In the same year, he received his first assignment as a Broadway choreographer, for Billy Rose's Diamond Horseshoe. He began dating a cast member, Betsy Blair, they got married on Octo
Shall We Dance (1937 film)
Shall We Dance, released in 1937, is the seventh of the ten Astaire-Rogers musical comedy films. The idea for the film originated in the studio's desire to exploit the successful formula created by Richard Rodgers and Lorenz Hart with their 1936 Broadway hit On Your Toes; the musical featured an American dancer getting involved with a touring Russian ballet company. In a major coup for RKO, Pandro Berman managed to attract the Gershwins – George Gershwin who wrote the symphonic underscore and Ira Gershwin the lyrics – to score this, their second Hollywood musical after Delicious in 1931. Peter P. Peters, an American ballet dancer billed as "Petrov", dances for a ballet company in Paris owned by the bumbling Jeffrey Baird. Peters secretly wants to blend classical ballet with modern jazz dancing, when he sees a photo of famous tap dancer Linda Keene, he falls in love with her, he contrives to meet her. They meet again on an ocean liner traveling back to New York, Linda warms to Petrov. Unknown to them, a plot is launched as a publicity stunt "proving" that they are married.
Outraged, Linda becomes engaged to the bumbling Jim Montgomery, much to the chagrin of both Peters and Arthur Miller, her manager, who secretly launches more fake publicity. Peters and Keene, unable to squelch the rumor, decide to marry and immediately get divorced. Linda begins to fall in love with her husband, but discovers him with another woman, Lady Denise Tarrington, leaves before he can explain; when she comes to his new show to serve him divorce papers, she sees him dancing with dozens of women, all wearing masks with her face on them: Peters has decided that if he cannot dance with Linda, he will dance with images of Linda. Seeing that he loves her, she joins him onstage. George Gershwin – who had become famous for blending jazz with classical forms – wrote each scene in a different style of dance music, he composed one scene for the ballerina Harriet Hoctor. Ira Gershwin seemed decidedly less excited by the idea; the score of Shall We Dance is the largest source of Gershwin orchestral works unavailable to the general public, at least since the advent of modern stereo recording techniques in the 1950s.
The movie contains the only recordings of some of the instrumental pieces available to Gershwin aficionados Some of the cuts arranged and orchestrated by Gershwin include: "Dance of the Waves", "Waltz of the Red Balloons", "Graceful and Elegant", "Hoctor's Ballet" and "French Ballet Class". The instrumental track "Walking the Dog", has been recorded and has been played from time to time on classical music radio stations. Nathaniel Shilkret, musical director for the movie, hired Jimmy Dorsey and all or part of the Dorsey band as the nucleus of a fifty-piece studio orchestra including strings. Dorsey was in Hollywood at the time working the "Kraft Music Hall" radio show on NBC hosted by Bing Crosby. Dorsey is heard soloing on "Slap That Bass," "Walking the Dog" and "They All Laughed." Gershwin was suffering during the production of the motion picture from the brain tumor, shortly to kill him, Shilkret contributed by assisting with orchestration on some of the numbers. Hermes Pan collaborated with Astaire on the choreography throughout and Harry Losee was brought in to help with the ballet finale.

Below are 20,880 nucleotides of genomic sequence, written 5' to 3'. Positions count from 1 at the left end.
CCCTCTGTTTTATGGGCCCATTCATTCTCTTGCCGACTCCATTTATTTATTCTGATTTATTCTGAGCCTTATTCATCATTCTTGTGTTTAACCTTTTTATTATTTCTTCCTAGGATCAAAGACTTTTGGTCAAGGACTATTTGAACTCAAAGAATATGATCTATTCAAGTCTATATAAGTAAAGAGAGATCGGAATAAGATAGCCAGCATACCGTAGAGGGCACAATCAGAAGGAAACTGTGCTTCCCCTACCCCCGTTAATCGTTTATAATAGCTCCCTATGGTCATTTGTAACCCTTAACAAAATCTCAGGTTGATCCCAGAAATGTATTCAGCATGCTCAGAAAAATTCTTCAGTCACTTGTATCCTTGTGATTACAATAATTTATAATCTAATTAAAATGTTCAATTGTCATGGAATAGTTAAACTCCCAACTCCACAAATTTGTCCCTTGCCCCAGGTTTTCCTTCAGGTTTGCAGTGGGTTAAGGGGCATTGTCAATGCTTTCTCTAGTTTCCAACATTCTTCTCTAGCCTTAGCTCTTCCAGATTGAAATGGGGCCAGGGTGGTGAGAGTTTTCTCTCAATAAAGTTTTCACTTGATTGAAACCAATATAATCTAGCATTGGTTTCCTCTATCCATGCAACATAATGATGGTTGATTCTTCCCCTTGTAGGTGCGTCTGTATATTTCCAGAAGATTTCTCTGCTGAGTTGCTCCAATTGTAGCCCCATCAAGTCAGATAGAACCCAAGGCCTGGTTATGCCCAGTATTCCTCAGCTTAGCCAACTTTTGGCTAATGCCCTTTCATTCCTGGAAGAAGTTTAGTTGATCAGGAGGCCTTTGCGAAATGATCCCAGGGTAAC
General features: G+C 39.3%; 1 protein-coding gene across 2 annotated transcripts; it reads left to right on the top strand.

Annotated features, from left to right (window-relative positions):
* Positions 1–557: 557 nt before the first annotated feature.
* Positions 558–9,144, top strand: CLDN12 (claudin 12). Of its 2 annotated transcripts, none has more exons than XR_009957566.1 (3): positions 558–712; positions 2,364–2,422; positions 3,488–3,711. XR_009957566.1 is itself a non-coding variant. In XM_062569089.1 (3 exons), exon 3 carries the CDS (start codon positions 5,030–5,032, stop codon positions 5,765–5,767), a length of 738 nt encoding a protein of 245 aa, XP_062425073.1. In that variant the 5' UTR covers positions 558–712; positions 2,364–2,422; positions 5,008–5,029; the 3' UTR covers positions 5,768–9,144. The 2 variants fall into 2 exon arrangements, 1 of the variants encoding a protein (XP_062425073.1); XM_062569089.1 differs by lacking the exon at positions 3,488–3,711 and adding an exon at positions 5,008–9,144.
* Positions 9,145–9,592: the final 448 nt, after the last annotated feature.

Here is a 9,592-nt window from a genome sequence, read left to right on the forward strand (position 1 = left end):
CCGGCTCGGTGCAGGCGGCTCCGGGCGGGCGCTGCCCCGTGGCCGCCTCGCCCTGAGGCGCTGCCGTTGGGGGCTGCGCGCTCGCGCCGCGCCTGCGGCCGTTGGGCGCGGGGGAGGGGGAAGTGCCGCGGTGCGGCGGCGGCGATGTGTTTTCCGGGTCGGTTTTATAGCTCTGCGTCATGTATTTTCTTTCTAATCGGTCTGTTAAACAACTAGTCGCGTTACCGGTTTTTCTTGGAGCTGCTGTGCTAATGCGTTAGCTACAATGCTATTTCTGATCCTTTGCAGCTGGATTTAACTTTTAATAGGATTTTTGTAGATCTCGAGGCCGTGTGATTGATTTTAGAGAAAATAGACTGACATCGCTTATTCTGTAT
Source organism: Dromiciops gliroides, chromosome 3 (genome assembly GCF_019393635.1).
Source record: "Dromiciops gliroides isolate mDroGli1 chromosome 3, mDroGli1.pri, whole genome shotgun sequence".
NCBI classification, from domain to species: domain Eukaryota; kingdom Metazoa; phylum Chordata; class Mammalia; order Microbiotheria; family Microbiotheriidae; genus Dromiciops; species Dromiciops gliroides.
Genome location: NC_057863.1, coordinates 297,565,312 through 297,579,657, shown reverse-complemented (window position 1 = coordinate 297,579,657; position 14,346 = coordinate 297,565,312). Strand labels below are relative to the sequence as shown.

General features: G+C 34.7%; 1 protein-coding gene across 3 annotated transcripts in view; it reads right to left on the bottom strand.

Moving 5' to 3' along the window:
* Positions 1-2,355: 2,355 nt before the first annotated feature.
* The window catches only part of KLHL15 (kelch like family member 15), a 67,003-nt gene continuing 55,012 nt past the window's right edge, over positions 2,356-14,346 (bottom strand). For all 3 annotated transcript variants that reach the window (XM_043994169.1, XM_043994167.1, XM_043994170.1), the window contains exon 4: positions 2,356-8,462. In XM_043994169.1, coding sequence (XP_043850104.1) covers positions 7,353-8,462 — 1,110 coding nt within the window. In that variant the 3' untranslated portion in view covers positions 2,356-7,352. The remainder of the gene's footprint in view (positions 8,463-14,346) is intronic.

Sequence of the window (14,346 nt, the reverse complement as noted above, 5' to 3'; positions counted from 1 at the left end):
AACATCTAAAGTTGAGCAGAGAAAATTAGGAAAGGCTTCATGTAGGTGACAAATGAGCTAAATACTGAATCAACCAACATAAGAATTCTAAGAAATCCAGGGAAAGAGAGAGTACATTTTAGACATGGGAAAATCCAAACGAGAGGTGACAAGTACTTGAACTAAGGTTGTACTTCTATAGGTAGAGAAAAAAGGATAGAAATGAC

Gershwin modeled the score on the great ballets of the 19th century, but with obvious swing and jazz influences, as well as polytonalism. While Astaire made further attempts—notably in Ziegfeld Follies and the Thief and Daddy Long Legs —it was his rival and friend Gene Kelly who would succeed in creating a modern original dance style based on this concept; some critics have attributed Astaire's discomfort with ballet to his oft-expressed disdain for "inventing up to the arty". "Overture to Shall We Dance":was written by George Gershwin in 1937 as the introduction to his score for Shall We Dance. Performance time runs about four minutes. "The opening is in Gershwin's best big-city style. "French Ballet Class" written in the style of the galop. "Rehearsal Fragments": In a brief segment which seeks to motivate the film's core dance concept, Astaire illustrates the idea of combining "the technique of ballet with the warmth and passion of this other mood" by performing two ballet leaps, the second of, followed by a tap barrage.
"Rumba Sequence": Astaire watches a flip book showing a brief orchestral rumba danced by Ginger Rogers and Pete Theodore, choreographed by Hermes Pan. The increasing complexity and chromaticism in Gershwin's music can be detected between music for this sequence and Gershwin's earlier effort at a rumba, the Cuban Overture, written five years earlier. Scored for chamber orchestra. " Beginner's Luck": A brief comic tap solo with cane where Astaire's rehearsing to a record of the number is cut short when the record gets stuck. "Waltz of the Red Balloons" written in the style of a valse joyeaux. "Slap That Bass": In a mixed race number unusual for its time, Astaire encounters